Thailand’s other ancient capital, Sukhothai, has a fabulous collection of ancient temples, situated in a park with colourful birds and plants and trees.
The magic that was lacking in Ayutthaya we find back in Sukhothai. Here the Historical Park is a park indeed, containing the many temple ruins of this old city, but nothing else. Early morning, with very few other tourists, the low sun light, and no other traffic inside the park but our bicycles – again!! -, there is a serene atmosphere that fits such setting. We wander freely around the ruined temples, only occasionally disturbed by a busload of Italians or French, who arrive in a convoy of electric golf carts or a peloton of bicycles of their own.
Another thing lacking in Ayutthaya, but present here, are the heads on top of the Buddha sculptures; would these be original? And if so, why have they not been chopped off here, in a place which is so much older than Ayutthaya? Unlike in Ayutthaya, the Buddhas here are individual, larger-than-life size statues, and they definitely add to the atmosphere. There are several around the largest, most important complex, Wat Mahathat, which also contains a tall single spire-like stupa, a colonnaded reception area and several collapsed brick buildings, some decorated with apsaras – the dancers also present in Khmer temples around Nachon Ratchasima, and in Angkor Wat – and other sculptures. Nearby Wat Sri Sawai is smaller, characterised by three prangs next to each other, whilst several smaller temples have just on or two stupas and a Buddha in front, like Wat Traphang Ngoen and Wat Sa Si.
The peaceful atmosphere of the park is enhanced by the many flowering trees, Bougainvillea and Frangipani, and by the many water lilies in the ponds. Besides, there is a large amount of birds around, not only the ever-present pigeons, but also more colourful species like wood peckers and king fishers. Nice contrast with the predominantly grey ruins!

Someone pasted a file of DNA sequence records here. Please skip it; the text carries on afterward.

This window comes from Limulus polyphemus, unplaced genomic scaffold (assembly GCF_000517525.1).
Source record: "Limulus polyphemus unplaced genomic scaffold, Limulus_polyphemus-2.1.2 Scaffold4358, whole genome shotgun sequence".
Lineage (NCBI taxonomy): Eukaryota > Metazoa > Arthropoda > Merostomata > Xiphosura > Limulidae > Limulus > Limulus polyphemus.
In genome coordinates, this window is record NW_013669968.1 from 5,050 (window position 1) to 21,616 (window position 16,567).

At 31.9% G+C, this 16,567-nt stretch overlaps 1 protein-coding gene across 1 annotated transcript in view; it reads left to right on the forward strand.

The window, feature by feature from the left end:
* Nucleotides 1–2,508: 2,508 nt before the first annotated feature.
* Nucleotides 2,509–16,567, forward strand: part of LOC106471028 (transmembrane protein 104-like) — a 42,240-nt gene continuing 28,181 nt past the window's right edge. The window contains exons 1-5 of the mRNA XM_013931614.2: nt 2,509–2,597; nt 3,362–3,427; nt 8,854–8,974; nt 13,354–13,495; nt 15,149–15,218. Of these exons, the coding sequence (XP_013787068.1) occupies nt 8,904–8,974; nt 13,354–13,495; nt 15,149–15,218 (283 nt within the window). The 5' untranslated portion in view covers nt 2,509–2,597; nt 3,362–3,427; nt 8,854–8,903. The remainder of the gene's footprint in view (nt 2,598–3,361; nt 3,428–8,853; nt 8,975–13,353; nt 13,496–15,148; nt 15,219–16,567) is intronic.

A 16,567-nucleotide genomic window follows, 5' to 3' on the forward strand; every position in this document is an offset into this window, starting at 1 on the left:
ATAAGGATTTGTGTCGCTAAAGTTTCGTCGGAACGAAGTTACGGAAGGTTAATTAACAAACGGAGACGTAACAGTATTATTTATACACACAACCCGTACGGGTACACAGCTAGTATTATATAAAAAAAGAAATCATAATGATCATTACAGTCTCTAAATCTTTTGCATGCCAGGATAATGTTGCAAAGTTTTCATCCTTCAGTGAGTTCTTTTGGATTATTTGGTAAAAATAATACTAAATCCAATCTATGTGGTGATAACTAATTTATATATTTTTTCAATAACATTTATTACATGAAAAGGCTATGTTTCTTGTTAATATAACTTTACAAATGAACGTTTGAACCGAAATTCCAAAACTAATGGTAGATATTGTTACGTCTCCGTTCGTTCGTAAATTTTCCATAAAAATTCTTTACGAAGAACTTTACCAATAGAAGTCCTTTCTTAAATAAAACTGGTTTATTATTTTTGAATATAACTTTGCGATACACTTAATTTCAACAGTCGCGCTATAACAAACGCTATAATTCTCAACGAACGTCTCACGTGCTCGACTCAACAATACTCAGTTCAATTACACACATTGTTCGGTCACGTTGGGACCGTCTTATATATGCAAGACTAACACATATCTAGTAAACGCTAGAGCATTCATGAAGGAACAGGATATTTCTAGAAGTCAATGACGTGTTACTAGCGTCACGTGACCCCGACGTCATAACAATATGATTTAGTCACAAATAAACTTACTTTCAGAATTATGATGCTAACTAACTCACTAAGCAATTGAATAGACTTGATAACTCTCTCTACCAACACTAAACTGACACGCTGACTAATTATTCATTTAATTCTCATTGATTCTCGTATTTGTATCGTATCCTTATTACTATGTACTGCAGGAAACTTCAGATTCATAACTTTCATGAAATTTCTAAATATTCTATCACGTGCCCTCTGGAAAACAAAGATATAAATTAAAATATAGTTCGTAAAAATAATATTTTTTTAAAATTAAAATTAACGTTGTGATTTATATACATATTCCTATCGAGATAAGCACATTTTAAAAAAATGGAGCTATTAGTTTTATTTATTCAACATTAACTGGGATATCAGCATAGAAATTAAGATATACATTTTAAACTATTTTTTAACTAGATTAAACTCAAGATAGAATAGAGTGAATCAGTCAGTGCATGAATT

More temples are located north of the central area, a short bike ride away and just outside the old city wall. Whist the central area now fills up with tourists, fewer people bother to explore further afield, and we have Wat Sorasak, with its elephant-decorated base, and the large Wat Phra Phai Luang, to the west, almost entirely for ourselves, not counting the cows that are being let to graze in between the ruins of some of the minor temples. Here, the Buddha statues have been decapitated again, so indeed in the central area they have probably been restored, for the benefit of the tourist. The exception is Wat Sri Chum, where a large, obviously new Buddha is housed in a newly constructed, or entirely restored, building.
Even more effort, in terms of bicycle power, is needed to visit the temples west and south of the old city. To the west several ruins are located on the top of low hills, requiring a short climb. The temples themselves are perhaps less impressive than the ones we have seen so far, but the area is nice, wooded, and even I enjoy the cycling here – despite the now quickly rising temperature, we are already in the high 30s! And that with all those hills! South of the old city only Wat Chetuphon is somewhat sizable, the other ruins are all fairly small compared to the more impressive complexes.
Some 45 minutes away is a second Historical Park, Si Satchanalai, with temple remains of the same age as those in Sukhothai. But after so much stone, temple fatigue is setting is, and although I may regret it later, we decide to skip this one. There are only so many temples we can appreciate at any one time.